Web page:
A wave of development continues to wash over Ocean Avenue as a new affordable housing complex opens up this month.
“This is a good contribution to the Ocean Avenue commercial district,” said Dan Weaver, executive director of Ocean Avenue Association, a neighborhood merchants’ union.
On the 1100 block of Ocean Avenue, a 71-unit affordable housing complex is ready for occupation starting this month. Non-profit organization Mercy Housing has, together with the city of San Francisco, transformed a former public parking lot into an apartment building, thus boosting development in the area.
“The re-development of [three] blocks of rubbish- and graffiti-filled asphalt parking lots is a great achievement of the 10-year Balboa Better Neighborhoods program,” Weaver said. “We got rid of a block of an unattractive asphalt bus and car parking area.”
Featuring a modern, sleek design with neutral colors, the new apartment complex includes a mix of studio, one-, two- and three-bedroom units. The five-story building offers amenities such as a multi-purpose room for youth residents, on-site laundry facilities and an outdoor play area.
Weaver said that those who remember the former parking lot are pleased with the transformation. The look and feel of the new complex complements the area and helps transform the neighborhood in a positive way.
“When we had the [three] blocks of asphalt, people generally did not walk or even drive through this area,” Weaver said. “It was an unattractive and dangerous mess, particularly at night.”
According to project developer Ileah La Vora, the Mercy Housing complex will be ready for occupation starting this month.
“The building is complete – office staff has started to move in,” she said. “People should be moving in this month.”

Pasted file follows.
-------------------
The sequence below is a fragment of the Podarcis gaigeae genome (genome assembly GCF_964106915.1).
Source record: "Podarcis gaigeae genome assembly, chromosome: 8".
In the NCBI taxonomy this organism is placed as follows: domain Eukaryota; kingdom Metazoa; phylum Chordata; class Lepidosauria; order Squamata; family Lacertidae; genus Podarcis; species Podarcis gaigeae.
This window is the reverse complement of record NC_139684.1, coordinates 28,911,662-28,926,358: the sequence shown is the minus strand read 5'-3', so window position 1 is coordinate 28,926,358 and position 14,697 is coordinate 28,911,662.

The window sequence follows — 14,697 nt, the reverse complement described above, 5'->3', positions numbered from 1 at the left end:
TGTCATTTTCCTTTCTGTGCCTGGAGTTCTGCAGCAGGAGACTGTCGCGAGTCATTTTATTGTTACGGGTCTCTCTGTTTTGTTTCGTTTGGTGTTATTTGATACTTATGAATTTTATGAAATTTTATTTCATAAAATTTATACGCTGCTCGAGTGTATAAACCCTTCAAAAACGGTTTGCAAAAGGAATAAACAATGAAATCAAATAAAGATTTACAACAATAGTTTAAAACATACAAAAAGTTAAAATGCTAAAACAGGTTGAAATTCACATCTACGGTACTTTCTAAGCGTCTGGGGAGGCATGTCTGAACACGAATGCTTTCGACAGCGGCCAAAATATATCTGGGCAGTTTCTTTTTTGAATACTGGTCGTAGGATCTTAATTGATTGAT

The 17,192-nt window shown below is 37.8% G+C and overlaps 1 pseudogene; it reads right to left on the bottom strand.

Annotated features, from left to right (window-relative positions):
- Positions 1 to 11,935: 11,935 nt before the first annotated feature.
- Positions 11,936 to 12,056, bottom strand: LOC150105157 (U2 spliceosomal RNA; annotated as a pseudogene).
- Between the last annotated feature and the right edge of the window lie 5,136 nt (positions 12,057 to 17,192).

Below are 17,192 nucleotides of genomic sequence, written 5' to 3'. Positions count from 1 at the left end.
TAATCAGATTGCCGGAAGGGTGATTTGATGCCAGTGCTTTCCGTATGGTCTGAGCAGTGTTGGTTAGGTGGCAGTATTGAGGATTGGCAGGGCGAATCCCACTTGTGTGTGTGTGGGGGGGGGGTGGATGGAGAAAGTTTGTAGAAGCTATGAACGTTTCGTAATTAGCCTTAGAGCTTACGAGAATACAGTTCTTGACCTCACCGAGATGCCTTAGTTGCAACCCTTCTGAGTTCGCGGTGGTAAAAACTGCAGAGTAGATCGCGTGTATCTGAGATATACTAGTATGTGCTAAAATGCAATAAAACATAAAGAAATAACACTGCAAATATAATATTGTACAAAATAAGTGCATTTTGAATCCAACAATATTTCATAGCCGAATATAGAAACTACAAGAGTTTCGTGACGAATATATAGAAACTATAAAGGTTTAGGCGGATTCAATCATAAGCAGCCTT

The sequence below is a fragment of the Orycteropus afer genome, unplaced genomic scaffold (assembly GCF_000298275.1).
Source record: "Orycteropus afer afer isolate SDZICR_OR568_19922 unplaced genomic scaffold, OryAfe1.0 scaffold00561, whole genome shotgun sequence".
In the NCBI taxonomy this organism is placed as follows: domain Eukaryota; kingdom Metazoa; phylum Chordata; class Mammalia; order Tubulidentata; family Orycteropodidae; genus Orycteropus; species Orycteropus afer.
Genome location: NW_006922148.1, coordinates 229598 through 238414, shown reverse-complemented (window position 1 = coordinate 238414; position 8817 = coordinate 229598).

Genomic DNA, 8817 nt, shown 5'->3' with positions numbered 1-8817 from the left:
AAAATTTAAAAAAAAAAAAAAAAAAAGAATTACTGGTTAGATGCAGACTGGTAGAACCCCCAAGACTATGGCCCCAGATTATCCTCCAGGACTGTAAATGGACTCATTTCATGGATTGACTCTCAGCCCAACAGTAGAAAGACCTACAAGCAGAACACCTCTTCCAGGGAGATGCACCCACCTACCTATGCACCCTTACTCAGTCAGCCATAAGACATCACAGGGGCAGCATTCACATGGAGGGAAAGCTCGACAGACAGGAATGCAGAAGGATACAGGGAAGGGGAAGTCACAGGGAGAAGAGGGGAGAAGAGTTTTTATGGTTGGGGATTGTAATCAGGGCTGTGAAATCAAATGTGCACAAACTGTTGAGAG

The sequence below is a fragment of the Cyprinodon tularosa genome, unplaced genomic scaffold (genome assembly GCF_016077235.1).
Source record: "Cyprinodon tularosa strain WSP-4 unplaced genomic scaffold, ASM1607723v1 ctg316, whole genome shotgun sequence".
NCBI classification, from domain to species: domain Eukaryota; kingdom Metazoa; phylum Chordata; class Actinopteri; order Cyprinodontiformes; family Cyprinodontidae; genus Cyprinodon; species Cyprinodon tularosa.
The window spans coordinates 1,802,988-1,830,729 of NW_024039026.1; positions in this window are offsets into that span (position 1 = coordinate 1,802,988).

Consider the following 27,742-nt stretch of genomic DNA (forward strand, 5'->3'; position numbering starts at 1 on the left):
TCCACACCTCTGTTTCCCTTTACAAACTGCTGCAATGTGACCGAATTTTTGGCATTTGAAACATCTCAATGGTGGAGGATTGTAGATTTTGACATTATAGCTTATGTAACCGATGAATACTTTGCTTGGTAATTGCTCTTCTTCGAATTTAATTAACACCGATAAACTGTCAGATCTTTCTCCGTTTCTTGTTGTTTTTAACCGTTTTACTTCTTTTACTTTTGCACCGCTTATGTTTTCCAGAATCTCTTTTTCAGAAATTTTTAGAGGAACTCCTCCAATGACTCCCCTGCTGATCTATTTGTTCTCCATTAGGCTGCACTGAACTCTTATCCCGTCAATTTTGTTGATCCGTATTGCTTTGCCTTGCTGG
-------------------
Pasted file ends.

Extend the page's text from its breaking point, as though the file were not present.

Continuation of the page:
In addition to shelter, the complex offers other services to residents, such as after school education and economic strategic planning. The ground floor of the building features more than 6,000 square feet of commercial space, something that La Vora believes will benefit Ingleside.
“It is 71 units above 6,500 square feet of neighborhood-serving retail,” she said. “I think it will have a positive impact on the neighborhood.”
Rick Sprague, regional vice president of Mercy Housing California, said that the demand for affordable housing is greater than the supply, especially in San Francisco’s rising real estate market.
According to Sprague, about 7,000 applications were submitted and processed for 1100 Ocean Ave., but only 70 were approved, through the process of random drawing.
“Guess how many applications we received?” he said. “We received about 100 applications for every apartment.“
According to Sprague, Mercy Housing’s luxury buildings often pioneer further development in a given area. For example, the neighborhood of Market and Mission streets, where an affordable housing complex was built in 2009, used to be underdeveloped but is today home to Twitter, among other large technology companies.
“We build gorgeous buildings in not very nice neighborhoods so usually we are the nicest thing in that neighborhood,” Sprague said.
There are about 136,000 homeless people in California and about one-quarter of all households spend more than half of their combined income on shelter, leaving little money left for other necessities such as food and clothing, said Sprague.
“The numbers are overwhelming – the need is overwhelming,” he said. “The buildings that we are developing are just a drop in the bucket.”
This particular block of Ocean Avenue used to be a large public asphalt space, serving no specific purpose. To turn it into an affordable-housing complex is, according to residents, a good use of the city’s resources.
“I absolutely think it is a positive thing to use the space for something more efficient,” said Tina Wisborn, a visitor of Ingleside, “something that can benefit the community and the people in it.”
A long-term resident himself, Weaver said that many native San Franciscans find it hard to keep up with the rapid increase of rents. He said that the affordable housing complex on Ocean Avenue will benefit Ingleside, not hurt it.
“We appreciate the great diversity of race, age and income in the Ingleside,” he said. “This is one of the main characteristics of our neighborhood.”